Games

A Moment of Terror: Phantasmagoria: A Puzzle of Flesh

Spoiler Warning: This post gives away a spoiler that's irrelevant to the story of Phantasmagoria: A Puzzle of Flesh but that is also the game's most effective moment.

It's the only time I really remember being scared in a video game. I've been startled by demons jumping out of monster closets in Doom 3. I've been creeped the hell out by Silent Hill: Shattered Memories. I've screamed in alarm in Wing Commander while flying through an exploding kilrathi fighter only to slam at full speed into the suddenly revealed side of the freighter that I'm supposed to be escorting. There was that time that I was so angry that I broke my TV. But the only time that I remember being actually, really scared was while playing Phantasmagoria: A Puzzle of Flesh. And now it's available for cheap and easy download at Good Old Games.

I was living in a tiny, badly lit apartment by the beach (so tiny that when they remodeled the place years later, they turned it into a laundry room). It wasn't even night-time but rather a hot summer afternoon. I had the blinds drawn though, and the room glowed with that late-day amber light that you usually only find in Southern Gothic horror movies. On my 15 inch monitor, a full motion video horror story was playing out. It included monsters in copier rooms at the office, strained conversations with co-workers, and kinky sex. None of those things were scary at all, and while at the time I thought the actors and writing good enough for the job, this was all low-budget horror flick stuff. The kind of stuff that just doesn't scare me.

No, the scary parts came from working on the computer. At various points in the game, you in your role as an office worker in his cubicle have to log onto the company system and do some work. The game screen switches from point and click adventure style to a simulation: your computer becomes your character's computer with e-mail and other office-appropriate functions. Even then it seemed sort of simplified and unwieldy compared to my actual desktop, but it was believable. That believability was key, because it allowed me to suspend that pesky disbelief without even being conscious of it.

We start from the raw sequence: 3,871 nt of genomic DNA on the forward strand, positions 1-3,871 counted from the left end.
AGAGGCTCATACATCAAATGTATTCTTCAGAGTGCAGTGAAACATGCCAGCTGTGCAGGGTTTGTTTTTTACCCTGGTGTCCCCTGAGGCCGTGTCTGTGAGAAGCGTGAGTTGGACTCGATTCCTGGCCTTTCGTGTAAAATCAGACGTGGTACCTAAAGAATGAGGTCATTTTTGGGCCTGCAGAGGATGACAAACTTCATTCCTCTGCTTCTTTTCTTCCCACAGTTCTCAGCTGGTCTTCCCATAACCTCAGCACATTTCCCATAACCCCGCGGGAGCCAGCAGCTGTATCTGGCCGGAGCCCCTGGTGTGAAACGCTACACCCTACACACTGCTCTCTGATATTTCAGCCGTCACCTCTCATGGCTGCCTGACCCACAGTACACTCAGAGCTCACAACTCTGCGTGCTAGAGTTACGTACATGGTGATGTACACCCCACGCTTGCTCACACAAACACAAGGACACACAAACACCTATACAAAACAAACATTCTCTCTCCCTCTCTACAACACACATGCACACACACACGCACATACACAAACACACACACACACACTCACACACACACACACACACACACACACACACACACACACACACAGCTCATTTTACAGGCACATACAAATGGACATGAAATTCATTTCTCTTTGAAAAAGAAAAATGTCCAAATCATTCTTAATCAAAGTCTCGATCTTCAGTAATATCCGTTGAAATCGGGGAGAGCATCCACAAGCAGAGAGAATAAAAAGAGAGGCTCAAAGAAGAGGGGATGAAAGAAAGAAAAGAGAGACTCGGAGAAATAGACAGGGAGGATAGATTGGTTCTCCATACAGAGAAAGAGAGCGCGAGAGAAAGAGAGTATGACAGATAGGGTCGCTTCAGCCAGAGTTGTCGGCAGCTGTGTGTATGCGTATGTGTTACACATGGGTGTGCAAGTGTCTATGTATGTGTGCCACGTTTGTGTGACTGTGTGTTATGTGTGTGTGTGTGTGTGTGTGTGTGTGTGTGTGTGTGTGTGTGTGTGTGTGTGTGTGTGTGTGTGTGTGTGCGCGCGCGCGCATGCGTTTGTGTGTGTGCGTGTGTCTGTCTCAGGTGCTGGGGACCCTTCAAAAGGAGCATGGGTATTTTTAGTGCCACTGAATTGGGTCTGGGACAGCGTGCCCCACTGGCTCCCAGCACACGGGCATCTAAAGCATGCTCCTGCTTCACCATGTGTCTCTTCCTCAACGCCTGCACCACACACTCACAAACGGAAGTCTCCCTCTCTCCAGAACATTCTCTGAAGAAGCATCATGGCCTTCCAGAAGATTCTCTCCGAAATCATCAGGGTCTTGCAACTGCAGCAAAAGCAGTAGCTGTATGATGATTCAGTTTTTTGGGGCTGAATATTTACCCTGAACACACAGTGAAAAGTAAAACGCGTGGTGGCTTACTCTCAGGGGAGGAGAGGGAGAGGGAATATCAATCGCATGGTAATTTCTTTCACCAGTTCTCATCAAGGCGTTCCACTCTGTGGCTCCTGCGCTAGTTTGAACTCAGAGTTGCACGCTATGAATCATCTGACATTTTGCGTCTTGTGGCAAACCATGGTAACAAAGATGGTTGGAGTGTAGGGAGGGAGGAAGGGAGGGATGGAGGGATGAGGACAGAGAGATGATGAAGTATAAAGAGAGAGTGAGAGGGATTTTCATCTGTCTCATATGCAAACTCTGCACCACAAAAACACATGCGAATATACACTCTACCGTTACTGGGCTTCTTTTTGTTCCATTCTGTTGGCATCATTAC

The terror came on subtle and simple. Compared to the special effect driven video sequences, I'm sure that it was the cheapest, easiest feature to implement in the game. I didn't even know for sure what was happening or indeed that anything was happening at all. It was a flickering in the corner of my eye, a movement at the top right of the screen. It made me nervous, but I had my mind on other things (plot things, things I don't remember at all now). As my disquiet grew, the weirdness couldn't be ignored. I stopped everything else and just stared at that corner of the screen. I felt self-conscious about it because it might have been nothing at all, just a trick of the afternoon light or a defect in my old monitor. And then it flashed for less than a second, a single word. Maybe it was two. Memory fails me because there would be more of them, but it was something along the lines of “Murder.” It really, actually scared me.

The game had built up to this moment well with my character's psychological state already seriously in question. Something bad was going on, but I didn't know what it was. Then, in that moment, that flash of a single word, the game changed my reality. My brain had accepted the game's computer interface as an analog experience to my own desktop. It was expecting creepy e-mails and weird images in response to mouse clicks. It wasn't ready for the supposedly stable elements of my user interface to start urging me towards homicide. Ahh, how I treasure that moment.

Now you can have it too, except I've ruined it for you. I did put that spoiler warning up top (although I might've undersold it). I'm torn about buying A Puzzle of Flesh again. I think that it's great that it is available, but I'm pretty sure that playing it now would ruin those memories. We'll see, but if anyone out there does play it now for the first time, I'd love to know if it holds up even a little bit. Anyone else have some outstanding scary moments from video games?

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